May 22, 2012

John Stott, Christian Mission

In 1975 John Stott published a little book, Christian Mission in the Modern World: What the Church Should Be Doing Now! I have heard it mentioned a time or two, and finally have taken the time to read through it, and I must say that it was well worth it. This is an outstanding little book, and is vintage Stott. I include the date because in some ways, the book reflects its setting. But this is largely in the context of ecumenical theology at that point in time, relatively shortly on the heels of the first Lusaunne meetings and also some years into the growth and development of the WCC. Stott references many theologians and church leaders with whom I wasn't familiar. But at the same time, Stott's words are breathtakingly prescient in our world. It is amazing how the trends he discusses from his own day continue on down to ours, and his wise and biblical judgments still warrant an attentive hearing.

The book is focused on the discussion of five words: mission, evangelism, dialogue, salvation, conversion. And in these discussions, which build off of one another, Stott paints a deep and integrated picture of what the gospel is and what it means to be a follower of Jesus Christ. A number of themes continually emerge, such as the centrality of Jesus Christ and the good news that reports the events of his life, death, and resurrection; the inseparability of the spiritual and social facets of the gospel message; the need for authentic and humanizing interactions with others, and particularly with those of other faiths; and the all-encompassing nature of the gospel for life. Stott's discussions of the encounter between Christians and those of other faiths strikes (in my mind) just the right balance between sympathetic listening and authentic speaking that accounts both for the significance and content of the gospel as well as for the value of the person to whom we speak. He likewise untangles the often distorted problem of the relation of evangelism to social action with great skill, asserting that "each is an end in itself" that should demonstrate an "unfeigned love" (27). He anchors this in Jesus and his ministry, with particular attention to the Great Commission and the Great Commandment (you really need to read the whole chapter to appreciate the wise course he plots).

In all, this short book is a gem. It is filled with wise and compelling words that still need to be heard in our churches today.

May 18, 2012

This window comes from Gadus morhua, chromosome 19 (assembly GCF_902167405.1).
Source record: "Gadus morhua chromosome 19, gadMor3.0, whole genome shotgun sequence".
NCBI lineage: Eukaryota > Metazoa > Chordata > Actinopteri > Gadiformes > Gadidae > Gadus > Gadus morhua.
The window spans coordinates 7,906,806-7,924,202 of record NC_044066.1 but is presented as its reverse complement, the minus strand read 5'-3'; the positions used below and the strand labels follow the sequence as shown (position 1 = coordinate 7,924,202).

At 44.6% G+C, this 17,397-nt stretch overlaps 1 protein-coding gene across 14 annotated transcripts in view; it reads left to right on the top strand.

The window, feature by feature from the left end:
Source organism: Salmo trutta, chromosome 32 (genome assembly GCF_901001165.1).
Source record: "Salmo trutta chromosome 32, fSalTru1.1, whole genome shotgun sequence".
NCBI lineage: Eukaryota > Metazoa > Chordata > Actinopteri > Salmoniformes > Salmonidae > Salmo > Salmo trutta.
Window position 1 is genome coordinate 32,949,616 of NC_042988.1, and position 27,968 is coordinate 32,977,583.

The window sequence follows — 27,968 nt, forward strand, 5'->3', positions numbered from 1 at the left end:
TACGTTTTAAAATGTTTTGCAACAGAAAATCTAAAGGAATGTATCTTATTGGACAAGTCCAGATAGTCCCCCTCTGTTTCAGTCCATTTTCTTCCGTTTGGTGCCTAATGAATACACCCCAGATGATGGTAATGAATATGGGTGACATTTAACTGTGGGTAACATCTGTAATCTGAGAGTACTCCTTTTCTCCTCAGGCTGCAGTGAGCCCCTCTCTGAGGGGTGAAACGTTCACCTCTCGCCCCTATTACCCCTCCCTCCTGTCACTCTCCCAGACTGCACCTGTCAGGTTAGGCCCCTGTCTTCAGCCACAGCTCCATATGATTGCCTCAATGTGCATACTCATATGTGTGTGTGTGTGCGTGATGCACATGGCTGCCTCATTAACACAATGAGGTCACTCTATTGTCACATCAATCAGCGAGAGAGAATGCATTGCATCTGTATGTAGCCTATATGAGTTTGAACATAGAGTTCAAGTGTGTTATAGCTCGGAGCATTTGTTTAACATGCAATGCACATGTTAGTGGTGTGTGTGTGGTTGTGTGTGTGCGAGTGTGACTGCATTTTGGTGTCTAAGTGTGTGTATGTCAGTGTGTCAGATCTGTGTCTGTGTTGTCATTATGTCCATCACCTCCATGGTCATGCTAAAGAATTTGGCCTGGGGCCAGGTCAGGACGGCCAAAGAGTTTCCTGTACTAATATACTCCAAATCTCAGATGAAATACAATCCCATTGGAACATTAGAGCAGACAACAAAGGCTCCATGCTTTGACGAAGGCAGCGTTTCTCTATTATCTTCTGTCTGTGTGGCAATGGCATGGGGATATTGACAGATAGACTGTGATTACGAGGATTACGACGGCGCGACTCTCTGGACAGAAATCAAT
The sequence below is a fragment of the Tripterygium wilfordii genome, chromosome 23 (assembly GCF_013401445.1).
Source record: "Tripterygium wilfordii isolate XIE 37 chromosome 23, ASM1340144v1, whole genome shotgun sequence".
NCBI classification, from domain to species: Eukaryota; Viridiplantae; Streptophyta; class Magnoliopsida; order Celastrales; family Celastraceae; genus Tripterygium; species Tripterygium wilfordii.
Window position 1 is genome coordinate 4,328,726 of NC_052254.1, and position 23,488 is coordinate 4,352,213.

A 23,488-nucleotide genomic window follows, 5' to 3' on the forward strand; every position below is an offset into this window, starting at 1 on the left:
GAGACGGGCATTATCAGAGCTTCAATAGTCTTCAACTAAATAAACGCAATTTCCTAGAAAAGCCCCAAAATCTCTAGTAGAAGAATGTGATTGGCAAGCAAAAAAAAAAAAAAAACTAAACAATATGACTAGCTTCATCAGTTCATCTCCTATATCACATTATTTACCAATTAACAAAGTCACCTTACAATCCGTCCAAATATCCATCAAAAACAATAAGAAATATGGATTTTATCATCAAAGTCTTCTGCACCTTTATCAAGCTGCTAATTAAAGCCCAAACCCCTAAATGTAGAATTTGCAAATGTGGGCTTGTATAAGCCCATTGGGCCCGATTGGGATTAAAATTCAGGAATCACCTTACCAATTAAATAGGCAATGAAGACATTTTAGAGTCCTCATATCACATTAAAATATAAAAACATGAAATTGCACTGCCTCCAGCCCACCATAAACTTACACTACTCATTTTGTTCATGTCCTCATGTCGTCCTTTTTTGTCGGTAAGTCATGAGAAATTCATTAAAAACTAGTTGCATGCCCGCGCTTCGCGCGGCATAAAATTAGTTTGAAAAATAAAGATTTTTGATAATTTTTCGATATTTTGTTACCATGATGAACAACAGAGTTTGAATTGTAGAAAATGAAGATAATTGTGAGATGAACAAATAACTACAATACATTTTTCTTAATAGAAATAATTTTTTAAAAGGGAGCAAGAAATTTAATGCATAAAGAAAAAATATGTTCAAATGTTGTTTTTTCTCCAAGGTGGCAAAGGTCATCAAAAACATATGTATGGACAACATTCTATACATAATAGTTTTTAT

A little exegetical humor

I was glancing over Larry Hurtado's blog this morning and came upon this rather amusing quote:

Well, another dreadful “thought for today” on Radio 4 this a.m., this one ostensibly taking as its pre-text (and I use the word advisedly) that today is Ascension Day, and opining that Jesus’ Ascension (portrayed solely in Luke-Acts in the NT) means that Jesus has deaked out and we’re on our own!  So, children, the moral lesson is that we should just face up to it and learn to cope.  Hmm. Well, just goes to show you what the exegetical equivalent of a drive-by-shooting can produce!

I was trying to decide whether I'm going to add Hurtado's blog feed to my reader, and I've quickly decided that yes, I will.

May 15, 2012

A beautiful piece on an underappreciatedly beautiful life

I was blown away by this beautiful piece by George F. Will (HT: Scot McKnight). My favorite line, which I had to read at least two or three times to fully appreciate, comes about half-way through: "Judging by Jon, the world would be improved by more people with Down syndrome, who are quite nice, as humans go." Wow! There's some counter-cultural food for thought. Do read it all.

When Jonathan Frederick Will was born 40 years ago — on May 4, 1972, his father’s 31st birthday — the life expectancy for people with Down syndrome was about 20 years. That is understandable.
The day after Jon was born, a doctor told Jon’s parents that the first question for them was whether they intended to take Jon home from the hospital. Nonplussed, they said they thought that is what parents do with newborns. Not doing so was, however, still considered an acceptable choice for parents who might prefer to institutionalize or put up for adoption children thought to have necessarily bleak futures. Whether warehoused or just allowed to languish from lack of stimulation and attention, people with Down syndrome, not given early and continuing interventions, were generally thought to be incapable of living well, and hence usually did not live as long as they could have.